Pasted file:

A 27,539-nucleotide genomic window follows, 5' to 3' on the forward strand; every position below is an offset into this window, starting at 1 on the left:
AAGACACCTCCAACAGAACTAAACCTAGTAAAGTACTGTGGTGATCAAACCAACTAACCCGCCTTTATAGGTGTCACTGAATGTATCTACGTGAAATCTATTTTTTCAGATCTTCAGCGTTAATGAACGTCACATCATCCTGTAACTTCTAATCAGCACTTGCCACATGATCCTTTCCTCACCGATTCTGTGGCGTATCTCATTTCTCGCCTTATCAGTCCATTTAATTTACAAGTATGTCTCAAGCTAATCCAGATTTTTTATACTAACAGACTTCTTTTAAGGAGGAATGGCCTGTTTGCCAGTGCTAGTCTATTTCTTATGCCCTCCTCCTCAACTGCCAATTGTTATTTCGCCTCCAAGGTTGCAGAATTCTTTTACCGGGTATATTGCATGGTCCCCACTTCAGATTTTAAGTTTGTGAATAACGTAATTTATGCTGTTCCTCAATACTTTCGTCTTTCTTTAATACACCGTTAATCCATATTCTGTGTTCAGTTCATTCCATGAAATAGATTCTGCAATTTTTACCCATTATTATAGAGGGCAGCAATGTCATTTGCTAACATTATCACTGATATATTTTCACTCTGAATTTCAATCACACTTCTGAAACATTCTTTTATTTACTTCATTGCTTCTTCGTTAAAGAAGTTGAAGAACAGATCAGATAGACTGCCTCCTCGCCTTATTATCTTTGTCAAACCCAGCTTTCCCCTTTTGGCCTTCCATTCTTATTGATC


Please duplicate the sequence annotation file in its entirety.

A 27,539-nucleotide genomic window follows, 5' to 3' on the forward strand; every position below is an offset into this window, starting at 1 on the left:
AAGACACCTCCAACAGAACTAAACCTAGTAAAGTACTGTGGTGATCAAACCAACTAACCCGCCTTTATAGGTGTCACTGAATGTATCTACGTGAAATCTATTTTTTCAGATCTTCAGCGTTAATGAACGTCACATCATCCTGTAACTTCTAATCAGCACTTGCCACATGATCCTTTCCTCACCGATTCTGTGGCGTATCTCATTTCTCGCCTTATCAGTCCATTTAATTTACAAGTATGTCTCAAGCTAATCCAGATTTTTTATACTAACAGACTTCTTTTAAGGAGGAATGGCCTGTTTGCCAGTGCTAGTCTATTTCTTATGCCCTCCTCCTCAACTGCCAATTGTTATTTCGCCTCCAAGGTTGCAGAATTCTTTTACCGGGTATATTGCATGGTCCCCACTTCAGATTTTAAGTTTGTGAATAACGTAATTTATGCTGTTCCTCAATACTTTCGTCTTTCTTTAATACACCGTTAATCCATATTCTGTGTTCAGTTCATTCCATGAAATAGATTCTGCAATTTTTACCCATTATTATAGAGGGCAGCAATGTCATTTGCTAACATTATCACTGATATATTTTCACTCTGAATTTCAATCACACTTCTGAAACATTCTTTTATTTACTTCATTGCTTCTTCGTTAAAGAAGTTGAAGAACAGATCAGATAGACTGCCTCCTCGCCTTATTATCTTTGTCAAACCCAGCTTTCCCCTTTTGGCCTTCCATTCTTATTGATC